The ideal poop health color is dark brown. All other colors are not normal and make good data points as you analyze your poop.
If you’re concerned about the color of your poop, there’s a useful WebMD article on what stool colors mean.
Healthy Poop Schedule
Pooping every day on a fairly consistent schedule is the goal.
However, according to this assessment of normal bowel habits, adult poop frequency is between three per week and three per day.
Also, healthy poop should only take about a minute to push out, and no longer than 15 minutes.
Great Poop = Great Health
I used to be shy about discussing poop health, but no more. It’s massively important. Your poop can tell you a lot about your gut and overall health.
Over the years, I’ve talked to many people about their digestive health challenges.
Why am I so interested? You guessed it, my poop health story is not a regular one.
The Constipation Was Real
After college, I had a few constipation episodes that scared the shit out of me (unfortunately, not literally.)
These typically revolved around “guys weekends.” An environment in which I drank more than usual, ate fried food and pizzas, and got completely knocked out of my routine.
In the first episode, I went two weeks without a bowel movement. Fortunately, I fixed it by loading up my breakfast cereal with fiber (Quaker Oat Squares) and drinking more water.
My second was the scariest. After back-to-back guys weekends, I had gone two and a half weeks without a movement.
Frantically, I began researching how to poop with constipation. I didn’t want to go to the hospital, so I tried everything that Google and the doctors in my life advised.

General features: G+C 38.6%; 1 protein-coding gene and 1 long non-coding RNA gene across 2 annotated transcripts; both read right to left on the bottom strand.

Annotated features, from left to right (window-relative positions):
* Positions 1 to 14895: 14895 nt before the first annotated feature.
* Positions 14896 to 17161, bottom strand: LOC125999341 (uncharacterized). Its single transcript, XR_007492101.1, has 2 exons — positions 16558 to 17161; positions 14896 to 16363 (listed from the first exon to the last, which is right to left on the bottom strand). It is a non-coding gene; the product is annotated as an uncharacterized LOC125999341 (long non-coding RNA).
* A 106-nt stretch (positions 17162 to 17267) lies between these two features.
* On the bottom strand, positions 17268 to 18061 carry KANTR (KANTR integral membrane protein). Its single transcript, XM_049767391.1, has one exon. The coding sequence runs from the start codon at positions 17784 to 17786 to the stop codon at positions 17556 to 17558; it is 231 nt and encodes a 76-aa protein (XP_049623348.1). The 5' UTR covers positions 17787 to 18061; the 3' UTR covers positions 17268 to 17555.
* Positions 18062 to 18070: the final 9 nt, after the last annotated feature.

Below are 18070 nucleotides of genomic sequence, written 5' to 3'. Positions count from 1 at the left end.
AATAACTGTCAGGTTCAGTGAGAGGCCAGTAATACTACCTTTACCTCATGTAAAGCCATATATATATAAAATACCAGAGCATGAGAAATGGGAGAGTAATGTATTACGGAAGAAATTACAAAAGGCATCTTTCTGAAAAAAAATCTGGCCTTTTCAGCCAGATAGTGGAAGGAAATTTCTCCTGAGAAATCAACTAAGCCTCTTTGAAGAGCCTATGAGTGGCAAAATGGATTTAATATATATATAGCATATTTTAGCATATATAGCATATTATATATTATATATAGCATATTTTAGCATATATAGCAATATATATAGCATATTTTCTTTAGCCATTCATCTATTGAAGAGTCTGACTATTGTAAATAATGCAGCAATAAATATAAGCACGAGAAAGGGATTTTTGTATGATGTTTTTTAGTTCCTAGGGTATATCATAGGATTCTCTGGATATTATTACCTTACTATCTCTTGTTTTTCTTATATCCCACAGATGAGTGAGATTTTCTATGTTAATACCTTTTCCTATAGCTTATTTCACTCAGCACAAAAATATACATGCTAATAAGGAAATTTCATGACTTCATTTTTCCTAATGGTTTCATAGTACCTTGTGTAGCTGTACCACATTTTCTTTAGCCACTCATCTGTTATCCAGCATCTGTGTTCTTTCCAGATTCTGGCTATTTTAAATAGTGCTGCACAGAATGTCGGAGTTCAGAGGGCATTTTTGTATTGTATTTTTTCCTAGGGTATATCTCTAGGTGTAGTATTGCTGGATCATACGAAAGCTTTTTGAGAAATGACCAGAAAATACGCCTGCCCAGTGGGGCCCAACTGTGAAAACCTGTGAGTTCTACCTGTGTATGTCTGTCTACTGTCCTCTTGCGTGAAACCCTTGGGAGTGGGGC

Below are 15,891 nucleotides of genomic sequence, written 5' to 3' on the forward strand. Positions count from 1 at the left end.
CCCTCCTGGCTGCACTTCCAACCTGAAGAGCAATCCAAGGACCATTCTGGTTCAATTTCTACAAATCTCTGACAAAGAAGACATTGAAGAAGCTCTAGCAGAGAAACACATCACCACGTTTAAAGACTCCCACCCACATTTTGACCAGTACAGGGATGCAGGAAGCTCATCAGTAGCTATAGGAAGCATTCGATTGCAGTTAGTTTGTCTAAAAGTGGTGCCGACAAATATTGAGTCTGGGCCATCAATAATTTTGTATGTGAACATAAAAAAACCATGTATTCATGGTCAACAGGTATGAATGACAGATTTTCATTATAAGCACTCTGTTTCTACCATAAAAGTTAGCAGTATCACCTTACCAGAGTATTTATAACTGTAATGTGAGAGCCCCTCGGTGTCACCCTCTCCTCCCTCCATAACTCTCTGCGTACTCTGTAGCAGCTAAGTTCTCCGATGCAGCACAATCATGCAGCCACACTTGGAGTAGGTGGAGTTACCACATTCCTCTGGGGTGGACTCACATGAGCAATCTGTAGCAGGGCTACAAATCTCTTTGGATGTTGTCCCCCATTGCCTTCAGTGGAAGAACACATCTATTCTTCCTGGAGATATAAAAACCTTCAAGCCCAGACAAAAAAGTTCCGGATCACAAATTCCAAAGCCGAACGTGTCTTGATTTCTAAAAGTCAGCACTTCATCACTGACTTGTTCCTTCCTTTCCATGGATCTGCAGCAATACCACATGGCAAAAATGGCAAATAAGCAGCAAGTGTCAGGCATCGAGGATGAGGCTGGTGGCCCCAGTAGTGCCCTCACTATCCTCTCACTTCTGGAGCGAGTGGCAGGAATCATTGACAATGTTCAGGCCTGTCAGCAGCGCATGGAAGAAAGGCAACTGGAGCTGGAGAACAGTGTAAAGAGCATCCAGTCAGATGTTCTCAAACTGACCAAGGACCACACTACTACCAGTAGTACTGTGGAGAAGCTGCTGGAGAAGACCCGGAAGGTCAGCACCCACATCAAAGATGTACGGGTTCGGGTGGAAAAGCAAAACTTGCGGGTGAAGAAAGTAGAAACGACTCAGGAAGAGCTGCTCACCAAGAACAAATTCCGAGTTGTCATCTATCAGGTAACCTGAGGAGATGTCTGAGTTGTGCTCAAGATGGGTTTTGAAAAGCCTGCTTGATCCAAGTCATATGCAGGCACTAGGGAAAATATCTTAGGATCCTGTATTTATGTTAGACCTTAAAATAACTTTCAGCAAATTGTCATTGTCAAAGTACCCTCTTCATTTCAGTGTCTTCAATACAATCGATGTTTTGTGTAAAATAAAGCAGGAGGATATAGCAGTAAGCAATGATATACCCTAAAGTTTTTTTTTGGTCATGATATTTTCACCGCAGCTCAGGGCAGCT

This meant, taking strong laxatives used for colonoscopy patients. I also increased my water, stopped drinking alcohol, ate tons of vegetables, went for daily runs, and waited.
Thankfully, before I ended up at the hospital, things started moving again. This scare was terrible and made it hard to have fun on my vacation weekends.
My New Friend, Fiber
By the time the next episode showed up, I was wise and nipped it in the bud early on.
After yet another guys weekend, I was four days without heading to the bathroom when I arrived home.
So, the next day, I had Shakeology for all three meals to increase my insoluble fiber intake. And the next day, things were moving again.
The Road to Healthy Digestion
Clearly, I hadn’t been listening to my body nor doing it any favors.
Outside of these extreme episodes that occurred during and after guys weekends, my poop health wasn’t great. I was never entirely regular without the help of coffee.